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Covid-19 could fundamentally change India’s political economy: analysis


India has announced a 21-day national shutdown, starting March 25, to prevent the spread of the Covid-19 pandemic in the country. Except for essential services like food supplies, healthcare, banking and law enforcement, everything is closed during this period. This also means that a large part of the workforce of over 400 million people in India will not be able to access the job market and make a profit. This unforeseen calamity has the potential to fundamentally change the landscape of India’s political economy.

Although India has fared poorly in terms of generating “good jobs” for a large majority of its workforce, its informal markets have kept large numbers of workers in a kind of low-level equilibrium trap. At no time has India imposed restrictions on rural-urban or interstate labor mobility, which is not uncommon in countries in East and Southeast Asia. Even unskilled workers travel thousands of miles to find employment in India. Working in the informal sector has also limited collective “class action” in favor of a common set of demands, despite having to live unequally in almost all aspects of life, including the ability to survive disease. This is why conventional unions have been fighting to have a significant impact on politics or politics for a long time.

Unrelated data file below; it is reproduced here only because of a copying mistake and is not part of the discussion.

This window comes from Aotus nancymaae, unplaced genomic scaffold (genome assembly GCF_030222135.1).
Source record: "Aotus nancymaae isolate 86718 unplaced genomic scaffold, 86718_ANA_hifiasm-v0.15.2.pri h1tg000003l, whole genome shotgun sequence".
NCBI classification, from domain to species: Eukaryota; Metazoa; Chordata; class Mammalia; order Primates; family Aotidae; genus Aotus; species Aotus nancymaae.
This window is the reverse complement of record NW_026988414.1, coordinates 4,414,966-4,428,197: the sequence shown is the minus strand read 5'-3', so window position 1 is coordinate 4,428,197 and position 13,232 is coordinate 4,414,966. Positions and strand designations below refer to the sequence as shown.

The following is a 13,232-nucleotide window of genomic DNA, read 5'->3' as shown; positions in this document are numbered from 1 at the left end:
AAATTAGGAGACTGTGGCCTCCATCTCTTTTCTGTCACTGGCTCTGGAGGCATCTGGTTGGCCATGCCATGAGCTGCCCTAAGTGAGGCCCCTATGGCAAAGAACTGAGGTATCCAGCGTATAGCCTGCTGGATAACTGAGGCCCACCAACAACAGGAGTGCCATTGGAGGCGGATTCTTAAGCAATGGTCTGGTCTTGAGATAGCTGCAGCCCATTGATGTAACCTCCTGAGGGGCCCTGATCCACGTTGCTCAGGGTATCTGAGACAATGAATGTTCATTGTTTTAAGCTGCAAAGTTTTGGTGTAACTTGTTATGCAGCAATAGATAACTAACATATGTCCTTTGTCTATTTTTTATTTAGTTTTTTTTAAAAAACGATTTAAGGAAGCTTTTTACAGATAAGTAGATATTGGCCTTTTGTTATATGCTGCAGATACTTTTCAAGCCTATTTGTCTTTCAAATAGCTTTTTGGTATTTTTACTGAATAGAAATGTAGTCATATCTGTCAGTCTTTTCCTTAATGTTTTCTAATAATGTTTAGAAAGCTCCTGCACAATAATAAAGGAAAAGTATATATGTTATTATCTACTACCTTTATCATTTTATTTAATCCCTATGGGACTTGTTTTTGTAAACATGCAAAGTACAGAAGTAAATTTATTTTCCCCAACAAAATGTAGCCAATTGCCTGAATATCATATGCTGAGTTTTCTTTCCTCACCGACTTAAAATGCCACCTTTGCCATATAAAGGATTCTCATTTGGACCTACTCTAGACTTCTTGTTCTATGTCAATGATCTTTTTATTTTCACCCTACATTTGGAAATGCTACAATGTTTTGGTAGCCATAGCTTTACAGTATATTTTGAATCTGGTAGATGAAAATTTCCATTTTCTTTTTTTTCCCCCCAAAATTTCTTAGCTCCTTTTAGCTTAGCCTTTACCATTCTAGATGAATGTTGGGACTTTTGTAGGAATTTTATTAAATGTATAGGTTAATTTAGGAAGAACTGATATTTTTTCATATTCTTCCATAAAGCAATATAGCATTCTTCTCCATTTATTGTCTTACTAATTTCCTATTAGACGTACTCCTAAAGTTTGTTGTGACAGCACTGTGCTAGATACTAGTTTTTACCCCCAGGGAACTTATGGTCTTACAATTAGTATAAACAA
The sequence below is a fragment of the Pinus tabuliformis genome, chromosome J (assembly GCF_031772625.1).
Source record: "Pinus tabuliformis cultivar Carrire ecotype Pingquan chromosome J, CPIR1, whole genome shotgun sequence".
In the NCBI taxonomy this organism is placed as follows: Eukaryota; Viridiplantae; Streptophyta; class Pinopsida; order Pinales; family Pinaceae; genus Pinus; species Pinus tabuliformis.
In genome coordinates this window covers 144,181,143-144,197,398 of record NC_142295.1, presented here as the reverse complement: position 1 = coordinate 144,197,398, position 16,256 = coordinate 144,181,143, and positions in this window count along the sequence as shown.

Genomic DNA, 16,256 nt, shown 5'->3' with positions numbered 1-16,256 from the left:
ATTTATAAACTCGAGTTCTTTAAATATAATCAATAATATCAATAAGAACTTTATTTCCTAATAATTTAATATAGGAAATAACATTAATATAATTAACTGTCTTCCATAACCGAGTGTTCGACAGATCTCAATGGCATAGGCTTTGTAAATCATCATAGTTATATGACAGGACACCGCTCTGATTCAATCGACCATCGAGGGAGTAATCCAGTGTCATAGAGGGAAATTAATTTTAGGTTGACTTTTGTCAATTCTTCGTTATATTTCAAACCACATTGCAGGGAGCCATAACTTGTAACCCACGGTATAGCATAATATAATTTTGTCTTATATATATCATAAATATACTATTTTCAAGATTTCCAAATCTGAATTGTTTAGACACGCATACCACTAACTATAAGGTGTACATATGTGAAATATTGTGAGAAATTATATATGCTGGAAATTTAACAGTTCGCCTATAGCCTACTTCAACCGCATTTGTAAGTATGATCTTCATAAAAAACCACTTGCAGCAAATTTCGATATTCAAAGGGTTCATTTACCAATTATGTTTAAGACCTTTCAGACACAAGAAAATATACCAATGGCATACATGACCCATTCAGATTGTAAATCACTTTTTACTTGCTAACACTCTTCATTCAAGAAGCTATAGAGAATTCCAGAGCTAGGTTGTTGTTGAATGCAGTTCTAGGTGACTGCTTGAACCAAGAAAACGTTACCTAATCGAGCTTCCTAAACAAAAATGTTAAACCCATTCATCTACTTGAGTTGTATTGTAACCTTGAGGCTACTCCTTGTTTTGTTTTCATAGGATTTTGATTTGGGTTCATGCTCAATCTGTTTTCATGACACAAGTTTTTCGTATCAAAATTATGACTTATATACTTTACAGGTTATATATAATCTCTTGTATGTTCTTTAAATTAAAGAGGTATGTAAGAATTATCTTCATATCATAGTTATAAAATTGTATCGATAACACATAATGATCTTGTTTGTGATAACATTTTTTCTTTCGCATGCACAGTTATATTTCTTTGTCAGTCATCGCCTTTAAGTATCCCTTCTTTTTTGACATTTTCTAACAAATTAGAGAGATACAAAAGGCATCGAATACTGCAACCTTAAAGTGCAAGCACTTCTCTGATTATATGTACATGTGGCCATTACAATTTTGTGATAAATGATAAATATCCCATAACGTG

All of this could change once this crisis is over, as, for the first time, this barefoot and completely unprotected job has faced a direct, state-inflicted blow to the ability to sell its workforce. Even when this crisis ends, and hopefully end sooner rather than later, memories of this shock and the economic pain associated with it will remain ingrained.

The Indian economy has changed in many significant ways, especially in the past three “post-reform” decades. One of the most important facets of this transformation has been the shift away from agriculture to non-agricultural sectors. In terms of GDP share, agriculture now represents less than 15% of total economic output. This figure was 27% in 1990. However, agriculture still represents a significant part of the workforce. According to the Periodic Survey of the Workforce (PLFS) 2017-18, more than 40% of workers were employed directly or indirectly in agriculture. To be sure, these headline numbers on income and employment shares could be misleading. Even in villages and among households employed in agriculture, non-farm income is actually a significant and growing part of overall income.